Ectopic pregnancy, abortion, obstetric hemorrhage, placental abruption, trauma and uterine rupture during child birth can increase the risk of acute kidney failure in women of reproductive age.
5. Autoimmune kidney diseases
Autoimmune diseases such as acute nephritic syndrome and interstitial nephritis can result into significant damage to the kidneys causing acute kidney failure or acute kidney injury.
Apart from these, there are many factors that could increase the risk of kidney diseases. Here is a list of top 10 factors among them that need to be treated or managed to prevent the occurrence of acute kidney failure:
- Uncontrolled diabetes
- Heart failure
- Liver diseases
- Kidney diseases
- Critical illness and long-term hospitalization
- Abdominal surgery
- Bone marrow transplant
- Heart surgery
Symptoms of acute kidney failure
Here’s the list of some common symptoms of acute kidney failure:
- Loss of appetite
- Water retention or swelling
- Easy bruising
- Hand tremor
- Bad breath
- Blood in the feces or stool
- Extreme fatigue and difficulty while doing movements
- Nausea and vomiting
- Metallic taste in the mouth
- Reduced sensation in the hands and feet
- High blood pressure
- Mood disorders
- Mental health issues
- Pain in the region between ribs and abdomen
Complications of acute kidney failure
If left untreated acute kidney failure can lead to following complications:
- Chronic kidney failure
- Heart damage
- Progression to chronic kidney disease
- Damage to the nervous system
- High blood pressure
When these conditions progress to the advanced stages, they can also manifest as fatal clinical conditions for patients with acute kidney failure.
How does the doctor diagnose acute kidney failure?
Apart from a general check-up using a stethoscope, the doctor might order for following tests to diagnose acute kidney failure:
- Estimated Glomerular Filtration Rate (eGFR)
- Serum potassium
- Serum sodium
- Creatinine clearance
- Serum creatinine
- Blood urea nitrogen (BUN)
Apart from these tests, the doctor might also ask for abdominal X-ray scans, CT scans, and MRI to check if there is any obstruction in the urinary tract.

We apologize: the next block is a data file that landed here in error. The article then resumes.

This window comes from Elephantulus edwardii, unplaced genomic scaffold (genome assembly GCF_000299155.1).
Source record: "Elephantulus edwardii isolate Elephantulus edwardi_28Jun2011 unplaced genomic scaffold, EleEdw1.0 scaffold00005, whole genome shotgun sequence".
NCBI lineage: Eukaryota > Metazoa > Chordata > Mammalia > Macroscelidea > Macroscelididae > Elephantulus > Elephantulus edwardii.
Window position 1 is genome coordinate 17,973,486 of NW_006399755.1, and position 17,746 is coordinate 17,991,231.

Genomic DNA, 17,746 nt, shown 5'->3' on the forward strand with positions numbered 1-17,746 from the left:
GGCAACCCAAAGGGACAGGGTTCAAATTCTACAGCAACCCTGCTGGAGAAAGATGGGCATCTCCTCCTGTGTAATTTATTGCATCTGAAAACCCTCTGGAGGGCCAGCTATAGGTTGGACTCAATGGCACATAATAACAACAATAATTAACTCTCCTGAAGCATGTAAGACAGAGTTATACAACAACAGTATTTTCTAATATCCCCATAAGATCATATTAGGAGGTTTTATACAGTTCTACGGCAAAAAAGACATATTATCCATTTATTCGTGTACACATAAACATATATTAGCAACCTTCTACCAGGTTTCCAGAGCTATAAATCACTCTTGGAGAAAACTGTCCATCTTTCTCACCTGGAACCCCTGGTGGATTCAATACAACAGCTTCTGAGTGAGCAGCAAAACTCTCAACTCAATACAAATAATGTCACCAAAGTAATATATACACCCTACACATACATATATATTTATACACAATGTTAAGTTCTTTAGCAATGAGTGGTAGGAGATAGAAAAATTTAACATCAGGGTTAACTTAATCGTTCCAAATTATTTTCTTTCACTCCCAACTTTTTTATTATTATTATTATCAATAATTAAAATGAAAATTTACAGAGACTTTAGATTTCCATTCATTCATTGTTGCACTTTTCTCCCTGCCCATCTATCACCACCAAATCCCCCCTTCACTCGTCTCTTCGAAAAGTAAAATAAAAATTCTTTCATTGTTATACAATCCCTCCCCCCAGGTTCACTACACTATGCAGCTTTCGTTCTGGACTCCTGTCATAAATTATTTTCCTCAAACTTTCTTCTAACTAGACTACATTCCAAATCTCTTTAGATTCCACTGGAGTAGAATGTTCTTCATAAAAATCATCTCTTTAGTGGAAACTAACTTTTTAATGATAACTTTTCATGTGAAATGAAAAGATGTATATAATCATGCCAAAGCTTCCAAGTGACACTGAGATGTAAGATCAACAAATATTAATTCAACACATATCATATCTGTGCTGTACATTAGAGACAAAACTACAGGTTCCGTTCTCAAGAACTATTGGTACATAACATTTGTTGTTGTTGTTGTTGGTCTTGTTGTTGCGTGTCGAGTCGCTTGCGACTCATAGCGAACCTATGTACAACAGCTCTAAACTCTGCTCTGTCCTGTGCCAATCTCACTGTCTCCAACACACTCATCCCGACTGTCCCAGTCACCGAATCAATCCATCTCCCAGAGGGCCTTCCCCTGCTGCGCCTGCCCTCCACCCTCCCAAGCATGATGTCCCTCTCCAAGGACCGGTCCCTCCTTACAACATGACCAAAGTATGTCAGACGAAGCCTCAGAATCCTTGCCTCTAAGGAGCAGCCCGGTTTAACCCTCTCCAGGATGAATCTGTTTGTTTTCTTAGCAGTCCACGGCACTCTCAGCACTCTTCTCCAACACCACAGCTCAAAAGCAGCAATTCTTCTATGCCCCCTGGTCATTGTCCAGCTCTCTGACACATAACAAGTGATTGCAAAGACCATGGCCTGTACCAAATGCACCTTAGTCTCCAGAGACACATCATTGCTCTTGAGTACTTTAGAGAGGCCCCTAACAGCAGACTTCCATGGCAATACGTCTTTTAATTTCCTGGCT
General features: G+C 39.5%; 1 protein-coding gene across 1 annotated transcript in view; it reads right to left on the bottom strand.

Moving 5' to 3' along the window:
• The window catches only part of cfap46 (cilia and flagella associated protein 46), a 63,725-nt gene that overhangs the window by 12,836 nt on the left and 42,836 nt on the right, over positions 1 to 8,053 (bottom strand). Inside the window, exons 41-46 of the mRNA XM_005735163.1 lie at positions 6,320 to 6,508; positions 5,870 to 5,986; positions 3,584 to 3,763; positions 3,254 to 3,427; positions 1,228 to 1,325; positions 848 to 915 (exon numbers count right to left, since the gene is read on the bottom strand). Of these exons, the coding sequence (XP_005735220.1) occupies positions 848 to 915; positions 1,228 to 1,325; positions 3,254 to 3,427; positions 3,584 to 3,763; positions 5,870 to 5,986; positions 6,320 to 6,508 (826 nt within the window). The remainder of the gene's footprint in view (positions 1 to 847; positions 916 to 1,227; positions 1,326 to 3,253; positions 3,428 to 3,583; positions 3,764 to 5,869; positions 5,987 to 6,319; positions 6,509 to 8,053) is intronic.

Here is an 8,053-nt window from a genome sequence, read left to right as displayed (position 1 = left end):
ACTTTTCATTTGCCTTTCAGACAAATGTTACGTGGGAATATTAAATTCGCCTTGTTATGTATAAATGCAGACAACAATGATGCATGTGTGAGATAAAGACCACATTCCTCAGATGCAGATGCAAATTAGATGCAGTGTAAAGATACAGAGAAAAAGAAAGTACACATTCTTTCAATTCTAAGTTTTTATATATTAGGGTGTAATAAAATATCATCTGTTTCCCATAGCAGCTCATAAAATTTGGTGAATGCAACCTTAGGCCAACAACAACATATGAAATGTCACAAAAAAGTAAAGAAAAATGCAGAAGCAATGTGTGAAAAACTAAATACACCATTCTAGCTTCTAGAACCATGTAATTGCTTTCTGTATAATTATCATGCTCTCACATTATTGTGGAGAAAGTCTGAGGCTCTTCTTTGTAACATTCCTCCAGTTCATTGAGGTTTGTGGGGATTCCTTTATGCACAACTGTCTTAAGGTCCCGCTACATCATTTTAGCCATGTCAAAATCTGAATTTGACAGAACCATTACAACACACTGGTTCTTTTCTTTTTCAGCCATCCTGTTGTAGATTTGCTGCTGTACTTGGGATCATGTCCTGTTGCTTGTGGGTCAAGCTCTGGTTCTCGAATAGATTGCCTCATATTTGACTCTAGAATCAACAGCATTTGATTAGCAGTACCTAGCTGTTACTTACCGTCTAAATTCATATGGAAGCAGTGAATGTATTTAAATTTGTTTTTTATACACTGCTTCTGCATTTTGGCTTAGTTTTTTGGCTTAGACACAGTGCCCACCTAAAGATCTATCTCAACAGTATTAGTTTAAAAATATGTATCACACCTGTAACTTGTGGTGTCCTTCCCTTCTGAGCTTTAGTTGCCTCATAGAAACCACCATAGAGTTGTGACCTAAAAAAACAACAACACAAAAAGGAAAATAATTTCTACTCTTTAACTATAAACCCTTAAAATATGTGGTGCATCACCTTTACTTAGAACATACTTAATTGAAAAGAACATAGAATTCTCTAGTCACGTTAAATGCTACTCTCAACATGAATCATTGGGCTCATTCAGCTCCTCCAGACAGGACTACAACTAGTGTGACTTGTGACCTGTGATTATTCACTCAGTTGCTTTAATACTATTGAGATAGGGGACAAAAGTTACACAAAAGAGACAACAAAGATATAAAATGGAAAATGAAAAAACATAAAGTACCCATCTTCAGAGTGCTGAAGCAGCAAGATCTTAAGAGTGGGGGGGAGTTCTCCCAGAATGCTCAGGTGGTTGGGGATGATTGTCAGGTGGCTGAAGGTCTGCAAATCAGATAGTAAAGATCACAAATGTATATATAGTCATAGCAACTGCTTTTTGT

Treatment of acute kidney failure
The main goals for the treatment of acute kidney failure are to prevent fluids and wastes from building up in the body and to aid the recovery of the kidneys from injury. It is advisable to visit a nephrologist (kidney disease specialist) to get the correct direction on the treatment of acute kidney failure.
Here are some common treatments suggested for acute kidney injury:
1. Dietary and lifestyle remedies:
Dietary and lifestyle modifications are among the cheapest and most feasible treatment options for acute kidney failure. Here are the common dietary tips recommended by all the renal specialized dieticians for patients with acute kidney injury:
- Choose low potassium foods such as apples, cauliflower, grapes, peppers, strawberries and so on. It is advisable to avoid consuming high-potassium foods such as tomatoes, potatoes, spinach, banana, and so on.
- Avoid consuming high-phosphorous foods such as cola, and other dark-colored beverages and try to consume plant-based foods over animal-based foods as they are relatively low in phosphorous.
- Say no to high sodium foods such as foods with added salt, refined foods, chips, packaged snacks, readymade pickles, and so on.
Consult a renal dietician to get personalized dietary recommendations that could help with the healing of acute kidney injury.
2. Medications to treat the underlying cause of acute kidney injury: